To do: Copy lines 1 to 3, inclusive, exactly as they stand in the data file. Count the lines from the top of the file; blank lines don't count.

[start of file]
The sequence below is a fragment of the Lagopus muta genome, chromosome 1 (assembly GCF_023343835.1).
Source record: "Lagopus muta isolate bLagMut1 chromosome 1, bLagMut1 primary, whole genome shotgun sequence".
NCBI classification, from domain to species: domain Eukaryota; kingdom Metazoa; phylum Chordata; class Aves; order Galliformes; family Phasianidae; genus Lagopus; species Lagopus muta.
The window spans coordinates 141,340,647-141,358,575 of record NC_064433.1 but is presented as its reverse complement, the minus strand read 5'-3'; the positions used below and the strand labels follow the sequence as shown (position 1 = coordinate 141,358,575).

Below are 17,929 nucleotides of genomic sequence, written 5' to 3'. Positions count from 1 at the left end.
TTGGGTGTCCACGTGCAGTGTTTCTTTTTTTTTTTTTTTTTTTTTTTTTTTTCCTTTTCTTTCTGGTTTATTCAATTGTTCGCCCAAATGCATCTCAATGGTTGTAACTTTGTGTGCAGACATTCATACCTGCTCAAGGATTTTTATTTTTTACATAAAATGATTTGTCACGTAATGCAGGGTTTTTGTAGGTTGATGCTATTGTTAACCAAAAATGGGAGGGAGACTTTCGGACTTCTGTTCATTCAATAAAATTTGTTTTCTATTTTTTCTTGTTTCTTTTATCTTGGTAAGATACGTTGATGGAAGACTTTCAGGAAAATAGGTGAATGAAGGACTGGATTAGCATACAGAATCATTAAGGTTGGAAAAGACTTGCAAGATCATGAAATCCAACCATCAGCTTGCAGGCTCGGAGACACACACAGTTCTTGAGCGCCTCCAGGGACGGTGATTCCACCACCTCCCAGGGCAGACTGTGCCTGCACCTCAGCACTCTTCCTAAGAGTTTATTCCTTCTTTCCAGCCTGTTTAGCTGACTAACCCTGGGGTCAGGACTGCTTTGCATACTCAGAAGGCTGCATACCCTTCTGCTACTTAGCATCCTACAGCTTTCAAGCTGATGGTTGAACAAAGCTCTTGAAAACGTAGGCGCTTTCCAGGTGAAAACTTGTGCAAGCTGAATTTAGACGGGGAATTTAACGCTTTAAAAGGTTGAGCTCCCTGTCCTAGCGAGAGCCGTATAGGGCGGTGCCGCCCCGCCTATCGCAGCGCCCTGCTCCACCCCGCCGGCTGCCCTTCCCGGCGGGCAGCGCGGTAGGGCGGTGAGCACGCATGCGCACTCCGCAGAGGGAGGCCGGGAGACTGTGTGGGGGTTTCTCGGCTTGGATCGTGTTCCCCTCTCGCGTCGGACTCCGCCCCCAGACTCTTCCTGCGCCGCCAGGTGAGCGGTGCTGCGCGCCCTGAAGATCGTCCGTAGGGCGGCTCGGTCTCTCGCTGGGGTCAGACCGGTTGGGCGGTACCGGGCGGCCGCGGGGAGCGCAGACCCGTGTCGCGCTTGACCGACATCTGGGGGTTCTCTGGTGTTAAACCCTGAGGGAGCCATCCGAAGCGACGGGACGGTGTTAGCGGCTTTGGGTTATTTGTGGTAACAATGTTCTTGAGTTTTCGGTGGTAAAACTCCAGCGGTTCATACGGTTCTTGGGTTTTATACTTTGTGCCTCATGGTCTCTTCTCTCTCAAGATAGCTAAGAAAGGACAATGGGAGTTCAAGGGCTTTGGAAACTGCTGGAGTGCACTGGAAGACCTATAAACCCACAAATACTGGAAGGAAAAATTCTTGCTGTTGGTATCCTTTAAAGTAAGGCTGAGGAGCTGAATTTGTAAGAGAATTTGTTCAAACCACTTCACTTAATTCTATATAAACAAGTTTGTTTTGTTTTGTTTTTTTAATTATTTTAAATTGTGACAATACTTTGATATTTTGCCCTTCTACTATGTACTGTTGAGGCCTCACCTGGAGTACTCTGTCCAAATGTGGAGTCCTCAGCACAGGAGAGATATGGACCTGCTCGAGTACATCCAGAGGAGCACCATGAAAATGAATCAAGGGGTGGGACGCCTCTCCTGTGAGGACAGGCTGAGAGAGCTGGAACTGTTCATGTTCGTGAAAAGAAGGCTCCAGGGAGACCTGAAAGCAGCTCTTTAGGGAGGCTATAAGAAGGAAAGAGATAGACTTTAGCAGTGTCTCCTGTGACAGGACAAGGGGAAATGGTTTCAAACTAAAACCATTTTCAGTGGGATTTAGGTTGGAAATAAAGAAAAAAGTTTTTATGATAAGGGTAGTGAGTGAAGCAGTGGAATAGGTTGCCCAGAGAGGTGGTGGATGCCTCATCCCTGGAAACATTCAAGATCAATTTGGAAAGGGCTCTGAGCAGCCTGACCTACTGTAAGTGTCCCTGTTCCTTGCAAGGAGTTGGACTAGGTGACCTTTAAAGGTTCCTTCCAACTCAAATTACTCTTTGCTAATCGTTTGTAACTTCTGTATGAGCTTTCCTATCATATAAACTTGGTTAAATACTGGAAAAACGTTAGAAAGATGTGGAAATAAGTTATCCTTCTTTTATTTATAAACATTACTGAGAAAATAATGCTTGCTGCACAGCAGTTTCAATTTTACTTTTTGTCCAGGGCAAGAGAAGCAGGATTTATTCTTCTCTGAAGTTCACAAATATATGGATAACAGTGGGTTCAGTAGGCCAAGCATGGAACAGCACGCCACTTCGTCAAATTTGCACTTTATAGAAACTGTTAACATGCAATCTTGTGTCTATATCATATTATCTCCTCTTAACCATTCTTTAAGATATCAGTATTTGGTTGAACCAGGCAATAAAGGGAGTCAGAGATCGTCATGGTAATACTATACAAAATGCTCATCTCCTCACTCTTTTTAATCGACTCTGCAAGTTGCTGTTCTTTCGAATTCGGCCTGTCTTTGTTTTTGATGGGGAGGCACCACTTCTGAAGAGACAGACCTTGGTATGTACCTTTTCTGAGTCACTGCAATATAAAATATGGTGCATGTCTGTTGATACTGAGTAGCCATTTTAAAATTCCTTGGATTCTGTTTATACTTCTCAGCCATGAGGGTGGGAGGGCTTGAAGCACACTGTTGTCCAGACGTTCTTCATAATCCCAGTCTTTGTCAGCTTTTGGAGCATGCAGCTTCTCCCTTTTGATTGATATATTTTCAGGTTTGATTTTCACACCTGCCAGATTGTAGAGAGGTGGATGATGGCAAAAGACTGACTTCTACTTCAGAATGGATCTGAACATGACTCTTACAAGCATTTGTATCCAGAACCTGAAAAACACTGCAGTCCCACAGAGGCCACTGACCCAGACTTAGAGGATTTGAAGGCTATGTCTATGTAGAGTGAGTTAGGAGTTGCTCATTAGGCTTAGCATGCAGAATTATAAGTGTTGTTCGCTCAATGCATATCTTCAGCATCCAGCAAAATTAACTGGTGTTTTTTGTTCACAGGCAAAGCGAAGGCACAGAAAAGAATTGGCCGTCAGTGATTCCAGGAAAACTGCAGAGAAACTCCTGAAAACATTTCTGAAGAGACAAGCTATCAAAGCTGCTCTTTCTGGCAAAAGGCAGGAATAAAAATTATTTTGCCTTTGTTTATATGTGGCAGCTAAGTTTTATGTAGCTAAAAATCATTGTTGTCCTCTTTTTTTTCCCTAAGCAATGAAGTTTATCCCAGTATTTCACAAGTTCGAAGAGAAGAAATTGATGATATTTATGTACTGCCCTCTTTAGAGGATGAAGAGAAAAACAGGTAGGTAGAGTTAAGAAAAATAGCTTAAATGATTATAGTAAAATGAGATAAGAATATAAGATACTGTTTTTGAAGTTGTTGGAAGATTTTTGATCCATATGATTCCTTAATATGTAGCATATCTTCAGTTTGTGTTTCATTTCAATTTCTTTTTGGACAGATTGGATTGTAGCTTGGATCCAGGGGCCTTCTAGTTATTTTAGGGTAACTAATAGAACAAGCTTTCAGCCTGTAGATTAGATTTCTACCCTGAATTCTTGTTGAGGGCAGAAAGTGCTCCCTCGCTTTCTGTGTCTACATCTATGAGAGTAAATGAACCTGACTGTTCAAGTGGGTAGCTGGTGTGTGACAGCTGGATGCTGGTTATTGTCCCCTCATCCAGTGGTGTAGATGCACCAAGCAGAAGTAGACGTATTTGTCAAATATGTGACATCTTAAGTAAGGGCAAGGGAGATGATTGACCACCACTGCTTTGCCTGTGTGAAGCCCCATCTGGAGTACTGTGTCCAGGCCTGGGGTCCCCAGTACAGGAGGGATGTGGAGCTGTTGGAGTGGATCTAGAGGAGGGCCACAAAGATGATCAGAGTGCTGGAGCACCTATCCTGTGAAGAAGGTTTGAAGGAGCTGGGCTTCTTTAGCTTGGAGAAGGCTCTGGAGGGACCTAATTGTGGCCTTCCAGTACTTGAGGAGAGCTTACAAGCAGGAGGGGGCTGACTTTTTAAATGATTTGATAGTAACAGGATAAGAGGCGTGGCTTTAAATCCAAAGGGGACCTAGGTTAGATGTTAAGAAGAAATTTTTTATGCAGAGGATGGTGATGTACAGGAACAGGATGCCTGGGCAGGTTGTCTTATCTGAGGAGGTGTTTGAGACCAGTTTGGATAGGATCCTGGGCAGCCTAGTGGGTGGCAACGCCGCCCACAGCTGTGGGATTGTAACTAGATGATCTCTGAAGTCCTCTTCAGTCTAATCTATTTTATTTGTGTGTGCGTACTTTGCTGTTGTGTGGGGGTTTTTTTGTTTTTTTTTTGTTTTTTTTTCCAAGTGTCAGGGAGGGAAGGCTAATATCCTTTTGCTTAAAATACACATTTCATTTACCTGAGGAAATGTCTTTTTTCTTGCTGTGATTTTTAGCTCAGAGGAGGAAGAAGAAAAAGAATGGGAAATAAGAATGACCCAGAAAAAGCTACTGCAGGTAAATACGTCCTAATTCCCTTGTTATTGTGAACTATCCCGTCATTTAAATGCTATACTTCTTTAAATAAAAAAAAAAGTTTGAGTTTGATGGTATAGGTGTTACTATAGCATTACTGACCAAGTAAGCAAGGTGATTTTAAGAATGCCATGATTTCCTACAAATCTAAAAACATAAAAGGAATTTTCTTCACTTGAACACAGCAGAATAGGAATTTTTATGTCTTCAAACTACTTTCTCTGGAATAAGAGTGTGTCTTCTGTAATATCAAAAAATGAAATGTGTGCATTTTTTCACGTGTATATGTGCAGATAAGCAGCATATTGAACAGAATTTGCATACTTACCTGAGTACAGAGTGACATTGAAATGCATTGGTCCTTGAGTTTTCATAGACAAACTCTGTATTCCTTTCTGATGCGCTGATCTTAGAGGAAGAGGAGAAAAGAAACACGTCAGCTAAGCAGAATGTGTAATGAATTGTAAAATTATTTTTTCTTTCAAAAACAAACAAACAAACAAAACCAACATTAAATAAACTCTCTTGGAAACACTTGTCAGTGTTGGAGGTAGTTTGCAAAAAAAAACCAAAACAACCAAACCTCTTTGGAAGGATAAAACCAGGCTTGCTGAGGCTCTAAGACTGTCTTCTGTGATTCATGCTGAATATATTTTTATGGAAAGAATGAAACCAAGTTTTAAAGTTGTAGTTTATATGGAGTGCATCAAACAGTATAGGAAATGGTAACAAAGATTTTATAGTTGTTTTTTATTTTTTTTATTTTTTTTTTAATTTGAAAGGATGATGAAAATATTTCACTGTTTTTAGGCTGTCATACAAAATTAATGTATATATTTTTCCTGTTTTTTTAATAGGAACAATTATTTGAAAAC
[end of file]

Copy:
The sequence below is a fragment of the Lagopus muta genome, chromosome 1 (assembly GCF_023343835.1).
Source record: "Lagopus muta isolate bLagMut1 chromosome 1, bLagMut1 primary, whole genome shotgun sequence".
NCBI classification, from domain to species: domain Eukaryota; kingdom Metazoa; phylum Chordata; class Aves; order Galliformes; family Phasianidae; genus Lagopus; species Lagopus muta.